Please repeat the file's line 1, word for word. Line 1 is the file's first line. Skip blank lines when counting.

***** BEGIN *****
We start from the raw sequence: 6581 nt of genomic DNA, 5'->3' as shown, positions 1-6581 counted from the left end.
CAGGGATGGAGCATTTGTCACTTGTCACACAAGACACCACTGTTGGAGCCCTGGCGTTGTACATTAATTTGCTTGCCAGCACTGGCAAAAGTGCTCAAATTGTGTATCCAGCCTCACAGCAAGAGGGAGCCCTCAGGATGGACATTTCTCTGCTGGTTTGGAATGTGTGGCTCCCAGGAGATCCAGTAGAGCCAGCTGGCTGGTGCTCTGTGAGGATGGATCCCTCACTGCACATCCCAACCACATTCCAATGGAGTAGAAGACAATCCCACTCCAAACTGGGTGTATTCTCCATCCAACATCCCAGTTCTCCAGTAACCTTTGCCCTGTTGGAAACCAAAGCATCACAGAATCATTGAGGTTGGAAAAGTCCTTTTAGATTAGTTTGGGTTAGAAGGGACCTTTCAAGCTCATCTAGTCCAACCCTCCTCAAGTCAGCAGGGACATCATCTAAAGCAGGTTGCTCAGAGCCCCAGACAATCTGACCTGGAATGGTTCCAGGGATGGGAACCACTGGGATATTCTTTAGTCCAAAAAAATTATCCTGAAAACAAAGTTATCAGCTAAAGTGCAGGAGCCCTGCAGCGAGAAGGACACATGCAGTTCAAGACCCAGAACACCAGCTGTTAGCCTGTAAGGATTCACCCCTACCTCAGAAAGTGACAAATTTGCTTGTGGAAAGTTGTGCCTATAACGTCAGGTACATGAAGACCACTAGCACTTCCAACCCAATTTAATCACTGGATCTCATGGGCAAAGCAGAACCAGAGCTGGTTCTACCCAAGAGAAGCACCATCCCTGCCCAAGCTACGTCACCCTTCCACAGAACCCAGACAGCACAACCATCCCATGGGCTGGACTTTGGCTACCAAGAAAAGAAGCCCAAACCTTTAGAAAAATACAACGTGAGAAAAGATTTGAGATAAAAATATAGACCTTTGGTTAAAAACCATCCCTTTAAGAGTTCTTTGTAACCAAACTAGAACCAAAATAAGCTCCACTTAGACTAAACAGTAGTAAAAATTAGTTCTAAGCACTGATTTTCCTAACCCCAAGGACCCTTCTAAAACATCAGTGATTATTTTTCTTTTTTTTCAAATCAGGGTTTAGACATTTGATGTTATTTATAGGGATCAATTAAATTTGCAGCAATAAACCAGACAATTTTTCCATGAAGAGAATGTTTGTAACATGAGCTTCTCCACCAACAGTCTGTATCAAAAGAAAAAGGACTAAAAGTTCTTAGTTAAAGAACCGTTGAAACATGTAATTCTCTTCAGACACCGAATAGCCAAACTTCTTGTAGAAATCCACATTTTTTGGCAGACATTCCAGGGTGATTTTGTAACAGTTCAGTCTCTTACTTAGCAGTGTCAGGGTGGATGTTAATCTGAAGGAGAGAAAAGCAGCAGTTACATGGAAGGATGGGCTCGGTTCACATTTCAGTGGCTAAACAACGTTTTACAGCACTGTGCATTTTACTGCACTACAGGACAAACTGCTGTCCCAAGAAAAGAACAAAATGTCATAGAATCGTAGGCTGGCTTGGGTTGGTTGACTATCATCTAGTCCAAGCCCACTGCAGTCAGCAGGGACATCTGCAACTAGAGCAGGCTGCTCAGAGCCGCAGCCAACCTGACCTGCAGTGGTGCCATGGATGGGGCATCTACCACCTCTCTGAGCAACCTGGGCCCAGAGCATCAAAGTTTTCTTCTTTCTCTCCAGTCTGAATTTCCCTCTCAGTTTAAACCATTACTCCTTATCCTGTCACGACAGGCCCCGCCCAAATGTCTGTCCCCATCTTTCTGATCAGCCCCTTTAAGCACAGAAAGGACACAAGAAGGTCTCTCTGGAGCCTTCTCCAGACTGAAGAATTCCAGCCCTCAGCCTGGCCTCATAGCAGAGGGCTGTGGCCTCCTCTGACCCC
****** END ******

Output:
We start from the raw sequence: 6581 nt of genomic DNA, 5'->3' as shown, positions 1-6581 counted from the left end.